Simple passwords are often the bane of a business’ existence. If you routinely use strings like Password, 123456, Guest, or Qwerty to secure an account, then you need to reexamine your password practices before they lead to a data breach. A good password can go a long way toward helping you in this effort.
In the case of the password, it’s often beneficial to know what not to do in addition to what you should do.
Bad passwords are a little bit of a misnomer these days, especially as passwords are simply not the ideal way to protect important information anymore; rather, they should be a part of a multi-factor authentication solution. But alas, that’s not why we are here today. Passwords are still popular methods of protecting accounts, so we have to go over what makes them effective or ineffective.
Passwords are bad when they are not as secure as they need to be, which could be for a variety of reasons. Maybe they aren’t as complicated as they should be, or maybe they are simply repeated over too many accounts. Passwords can be a hindrance to account security, but they can also be boons when created properly.
Let’s discuss how you can make strong, complex passwords.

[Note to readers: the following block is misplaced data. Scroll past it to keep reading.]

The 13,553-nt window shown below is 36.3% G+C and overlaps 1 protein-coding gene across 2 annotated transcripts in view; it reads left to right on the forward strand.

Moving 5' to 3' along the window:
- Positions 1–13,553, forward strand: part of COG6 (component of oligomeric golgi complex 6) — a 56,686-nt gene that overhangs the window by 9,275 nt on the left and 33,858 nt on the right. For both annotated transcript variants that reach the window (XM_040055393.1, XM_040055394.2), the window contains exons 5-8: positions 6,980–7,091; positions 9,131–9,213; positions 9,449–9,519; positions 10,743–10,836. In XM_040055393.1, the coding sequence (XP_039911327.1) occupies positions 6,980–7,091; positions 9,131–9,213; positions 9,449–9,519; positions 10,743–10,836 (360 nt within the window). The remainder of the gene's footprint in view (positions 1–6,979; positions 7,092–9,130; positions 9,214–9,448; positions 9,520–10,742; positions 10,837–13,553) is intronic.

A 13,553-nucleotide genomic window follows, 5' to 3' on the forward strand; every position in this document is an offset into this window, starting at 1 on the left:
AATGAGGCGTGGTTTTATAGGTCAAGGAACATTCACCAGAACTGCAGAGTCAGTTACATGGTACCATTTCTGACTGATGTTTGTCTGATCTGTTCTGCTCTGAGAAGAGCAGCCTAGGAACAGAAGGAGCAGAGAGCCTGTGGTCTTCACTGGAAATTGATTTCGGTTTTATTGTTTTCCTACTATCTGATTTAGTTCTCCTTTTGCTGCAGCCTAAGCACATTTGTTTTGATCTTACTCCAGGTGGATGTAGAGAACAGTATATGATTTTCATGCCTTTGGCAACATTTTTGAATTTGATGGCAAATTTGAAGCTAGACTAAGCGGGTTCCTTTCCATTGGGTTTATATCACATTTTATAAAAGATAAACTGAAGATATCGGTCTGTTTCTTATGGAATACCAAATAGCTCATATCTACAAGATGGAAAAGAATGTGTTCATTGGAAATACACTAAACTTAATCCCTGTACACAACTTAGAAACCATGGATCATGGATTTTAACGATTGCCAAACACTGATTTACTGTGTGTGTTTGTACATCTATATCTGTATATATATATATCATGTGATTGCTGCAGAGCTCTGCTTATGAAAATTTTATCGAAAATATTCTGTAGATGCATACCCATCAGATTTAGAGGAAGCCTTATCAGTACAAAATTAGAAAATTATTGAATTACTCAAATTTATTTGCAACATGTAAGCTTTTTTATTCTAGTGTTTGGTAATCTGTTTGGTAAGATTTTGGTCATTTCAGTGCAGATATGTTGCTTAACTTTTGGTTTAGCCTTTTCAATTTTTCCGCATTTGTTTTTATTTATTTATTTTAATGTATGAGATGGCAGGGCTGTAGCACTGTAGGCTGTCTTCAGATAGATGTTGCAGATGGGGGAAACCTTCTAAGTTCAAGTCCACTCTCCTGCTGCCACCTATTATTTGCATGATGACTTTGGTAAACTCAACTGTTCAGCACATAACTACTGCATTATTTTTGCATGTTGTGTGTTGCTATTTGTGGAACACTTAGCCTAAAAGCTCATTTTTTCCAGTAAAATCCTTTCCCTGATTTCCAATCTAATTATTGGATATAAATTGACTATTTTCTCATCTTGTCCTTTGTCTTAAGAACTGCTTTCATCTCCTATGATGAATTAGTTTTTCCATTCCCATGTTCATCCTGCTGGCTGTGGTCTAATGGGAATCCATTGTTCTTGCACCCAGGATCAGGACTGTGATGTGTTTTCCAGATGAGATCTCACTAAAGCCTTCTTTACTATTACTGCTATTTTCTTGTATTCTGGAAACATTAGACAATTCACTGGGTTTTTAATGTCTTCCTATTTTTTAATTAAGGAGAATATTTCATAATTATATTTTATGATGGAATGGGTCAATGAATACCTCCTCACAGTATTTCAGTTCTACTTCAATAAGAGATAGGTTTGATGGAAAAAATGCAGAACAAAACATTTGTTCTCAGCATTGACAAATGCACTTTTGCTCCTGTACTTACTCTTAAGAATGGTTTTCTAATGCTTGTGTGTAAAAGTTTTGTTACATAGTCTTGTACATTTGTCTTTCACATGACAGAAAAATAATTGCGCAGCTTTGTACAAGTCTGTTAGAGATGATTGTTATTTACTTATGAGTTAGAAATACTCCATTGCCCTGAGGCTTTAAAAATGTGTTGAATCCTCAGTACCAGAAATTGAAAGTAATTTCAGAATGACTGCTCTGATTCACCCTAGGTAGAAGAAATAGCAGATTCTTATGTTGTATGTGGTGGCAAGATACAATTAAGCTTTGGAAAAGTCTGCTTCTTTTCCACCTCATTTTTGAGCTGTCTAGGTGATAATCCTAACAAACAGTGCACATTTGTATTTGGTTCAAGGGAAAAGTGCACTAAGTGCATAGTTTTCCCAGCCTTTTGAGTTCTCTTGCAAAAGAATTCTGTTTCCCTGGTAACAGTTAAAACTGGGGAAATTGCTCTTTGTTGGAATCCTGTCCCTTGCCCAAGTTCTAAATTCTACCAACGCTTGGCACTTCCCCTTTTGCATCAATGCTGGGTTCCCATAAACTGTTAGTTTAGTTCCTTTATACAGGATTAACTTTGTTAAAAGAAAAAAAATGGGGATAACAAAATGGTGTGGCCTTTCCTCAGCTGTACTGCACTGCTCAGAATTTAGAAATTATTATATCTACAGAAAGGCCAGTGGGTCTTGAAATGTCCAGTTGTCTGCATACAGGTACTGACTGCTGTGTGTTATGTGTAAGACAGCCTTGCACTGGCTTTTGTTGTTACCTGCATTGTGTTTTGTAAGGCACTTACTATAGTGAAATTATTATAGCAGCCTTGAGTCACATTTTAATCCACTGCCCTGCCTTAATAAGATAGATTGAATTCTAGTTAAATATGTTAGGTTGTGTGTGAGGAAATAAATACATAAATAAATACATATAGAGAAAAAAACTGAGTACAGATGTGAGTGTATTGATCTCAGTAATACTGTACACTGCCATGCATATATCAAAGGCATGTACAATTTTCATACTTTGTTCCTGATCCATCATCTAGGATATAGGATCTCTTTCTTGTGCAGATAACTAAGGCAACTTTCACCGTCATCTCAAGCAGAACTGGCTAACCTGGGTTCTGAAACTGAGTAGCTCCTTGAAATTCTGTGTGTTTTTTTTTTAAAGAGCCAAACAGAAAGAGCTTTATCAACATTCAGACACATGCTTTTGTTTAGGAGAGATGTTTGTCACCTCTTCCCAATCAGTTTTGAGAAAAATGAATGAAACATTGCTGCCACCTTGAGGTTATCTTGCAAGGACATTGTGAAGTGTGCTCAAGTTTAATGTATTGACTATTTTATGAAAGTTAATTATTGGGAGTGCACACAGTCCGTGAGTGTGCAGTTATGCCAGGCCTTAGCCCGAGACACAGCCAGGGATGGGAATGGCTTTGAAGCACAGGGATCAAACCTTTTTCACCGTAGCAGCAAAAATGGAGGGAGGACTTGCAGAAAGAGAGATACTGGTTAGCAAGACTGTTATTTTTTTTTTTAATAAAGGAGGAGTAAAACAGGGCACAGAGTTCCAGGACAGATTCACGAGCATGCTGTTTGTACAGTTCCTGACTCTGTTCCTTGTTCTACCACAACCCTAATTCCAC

Be sure to keep the following practices in mind for creating strong passwords:
Don’t Repeat Your Passwords
It doesn’t matter how strong a password is when it’s your single line of defense for multiple different accounts. All it takes is one instance of a data breach to expose that password to hackers, leading to multiple accounts being vulnerable. You can increase your security substantially by simply using different complex passwords for each of your accounts.
Make Them Complex
What do we mean by complex passwords? It’s simple; they should be easy enough to remember, but difficult to guess. You can use a passphrase, for instance, using random words that you’ve put together. Throw some numbers and symbols in there too for good measure.
Never Include Personal Details
You shouldn’t include personal details in your passwords because depending on how much information you share publicly on social media, the information could be used against you. Remember, the password should be easy to remember, but difficult to guess, and if there is information about you known to the hacker, they can potentially guess the password.
Use a Password Manager
The average user has countless passwords that they use to secure their accounts, so keeping track of multiple, complex passwords is a tall order even for the most dedicated employee. A password manager can make it easier to keep track of them all, and for those who have trouble with recycling passwords, many of these managers have built-in password generators. A password manager works by securing multiple passwords in an encrypted vault protected by a master password, so instead of remembering multiple passwords, you just have to keep track of one.
Managed IT Force is happy to help you navigate the challenges associated with cybersecurity. To learn more about what we can do for your business, contact us today at 724-473-3950.
About the author
Dan has 25 years of progressive experience in the IT industry. He has led three successful companies focused on small and medium business IT solutions since 1997.